Can a Turtle Live Without Shell? Are There Turtles Without Shells?

Can a Turtle Live Without Shell?

 

Since I was a child, I always thought turtles can crawl inside and outside of their shells with relative ease. That belief was supported by the good old cartoons like Cecil the Turtle. But as it turns out, this couldn’t be further from the truth.

 

Can a turtle live without a shell? That’s an easy no. Simply because the shell isn’t just a protective housing as many people believe. Rather, it’s fused with the turtle’s spine and rib cage. How? That’s what I’ll answer in this article. Let’s see!

 

Turtles Without Shells

 

 

The internal anatomy of a turtle’s shell is probably the most fascinating thing I’ve ever seen. Like I said earlier, the shell isn’t just a hard, hollow room in which the turtle’s body fits.

 

turtles without shells

 

The shell consists of two parts. Superiorly, the part with the stunning patterns is called “carapace”. The turtle’s spine and ribs are permanently fused to that part. In other words, there are blood vessels, nerves, and all sorts of living cells inside that fierce structure.

 

When you flip the turtle, you should see the second part of the shell, the plastron. This part is as important as the first because if it bears any damage, the overall structure of the shell will be subjected to more stress than usual.

 

What Would Happen If a Shell Broke?

 

 

To better illustrate the concept, let’s see the dangers that turtles might face when left with broken shells.

 

Source of Infection and Pain

 

If a turtle faced an accident great enough to break its shell, its internal blood vessels will be in direct contact with dirt, bacteria, and other pollutants. Luckily, it won’t likely bleed to death. But the underlying possibility of infections can be fatal if left untreated.

 

Needless to say, a break in the shell would expose the turtle to excruciating pain, regardless of the size. Imagine painful a spinal injury is for humans and you’ll have a pretty close estimate!

 

Higher Possibility of Dehydration or Hibernation

 

Turtles are cold-blooded animals. In simpler words, they don’t maintain the temperature of their bodies at a fixed rate like humans. Instead, they primarily depend on the heat of the surrounding environment.  That said, turtles may bask under the sun for 2 to 8 hours each day.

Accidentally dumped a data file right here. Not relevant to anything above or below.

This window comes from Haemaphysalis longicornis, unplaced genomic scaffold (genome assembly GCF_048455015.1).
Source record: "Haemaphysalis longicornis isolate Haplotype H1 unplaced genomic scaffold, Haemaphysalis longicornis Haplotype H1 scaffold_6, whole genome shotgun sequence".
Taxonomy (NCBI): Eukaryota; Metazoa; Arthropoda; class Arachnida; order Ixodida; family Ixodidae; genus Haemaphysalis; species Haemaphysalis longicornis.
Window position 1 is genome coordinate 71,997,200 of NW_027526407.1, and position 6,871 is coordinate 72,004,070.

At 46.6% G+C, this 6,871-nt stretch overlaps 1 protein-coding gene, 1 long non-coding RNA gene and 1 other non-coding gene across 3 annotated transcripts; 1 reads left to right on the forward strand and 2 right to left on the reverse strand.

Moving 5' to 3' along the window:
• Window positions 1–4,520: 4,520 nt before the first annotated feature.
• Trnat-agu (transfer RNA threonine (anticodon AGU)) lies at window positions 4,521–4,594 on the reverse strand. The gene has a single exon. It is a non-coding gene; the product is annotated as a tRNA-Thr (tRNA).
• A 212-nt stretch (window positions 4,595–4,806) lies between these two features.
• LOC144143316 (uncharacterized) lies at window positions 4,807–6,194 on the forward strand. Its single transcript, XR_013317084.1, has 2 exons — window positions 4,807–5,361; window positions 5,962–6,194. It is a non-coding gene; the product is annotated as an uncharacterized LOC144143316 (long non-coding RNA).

The shell plays a crucial part in regulating this process. Its dark color facilitates the absorption of heat while protecting the internal organs against dehydration. It is normal for a turtle’s shell to shed.

 

If we assumed that the shell was compromised and the turtle magically fought infection, it probably won’t survive the intense heat. To make matters worse, the turtle might start evading the sun to avoid that painful experience. That will increase the likelihood of improperly induced hibernation, which can lead to the turtle’s unfortunate demise.

 

Diminished Ability of UV Absorption

 

Unfortunately, many turtle owners paint over the shells to make them look cooler. They believe it’s fine since it’s a hard surface; just like human nail polish. It can appear harmless at first, but it actually sets a countdown for the turtle’s life!

 

To understand why, you have to know that the outer layer of the shell is composed of hardened skin cells. Above the ribs and spine, there’s a thin layer of living epithelium that regularly proliferates into new cells. Whenever the cell reaches the surface, it hardens into a “scute”.

 

As you might already know, our skin absorbs the UV light to induce the production of vitamin D. This vitamin is the main regulator of the calcium levels in our bodies.

 

Turtles share the same mechanism. If they manage to live with a broken—or painted—shell, the vitamin D levels will drastically drop. In turn, the calcium in their bones and shell will be slowly depleted. This is, in fact, a pretty common disease known as a metabolic bone disease (MBD)

 

Can Turtles Heal Their Own Shells?

 

 

Thankfully, turtles are capable of healing their shells, much like how our broken bones regenerate back to their original shape. Nevertheless, this doesn’t mean that you should just leave your pet turtle to deal with its traumatized body. This would leave it at the risk of all the aforementioned problems.

 

Vets aid the healing process through different approaches. First, they use antibiotics to fight any bacteria that might’ve found their way into the body. Then, they seal the cracks with a special bonding material to shield the body from further bacterial attacks.

 

If the shell is severely damaged, it can be replaced by a 3D-printed prosthetic. But surely, this won’t function properly in terms of heat and UV absorption.

 

Turtle Without Shell

 

To sum up, turtles without shells won’t make it. If the exposed area didn’t cause a major infection, it’ll inevitably expose the internal organs to the risk of dehydration, or worse, hibernation.

 

Even if the turtle managed to survive those, the quality of its bones will slowly deteriorate, which will leave it dangerously exposed to predators.

 

 

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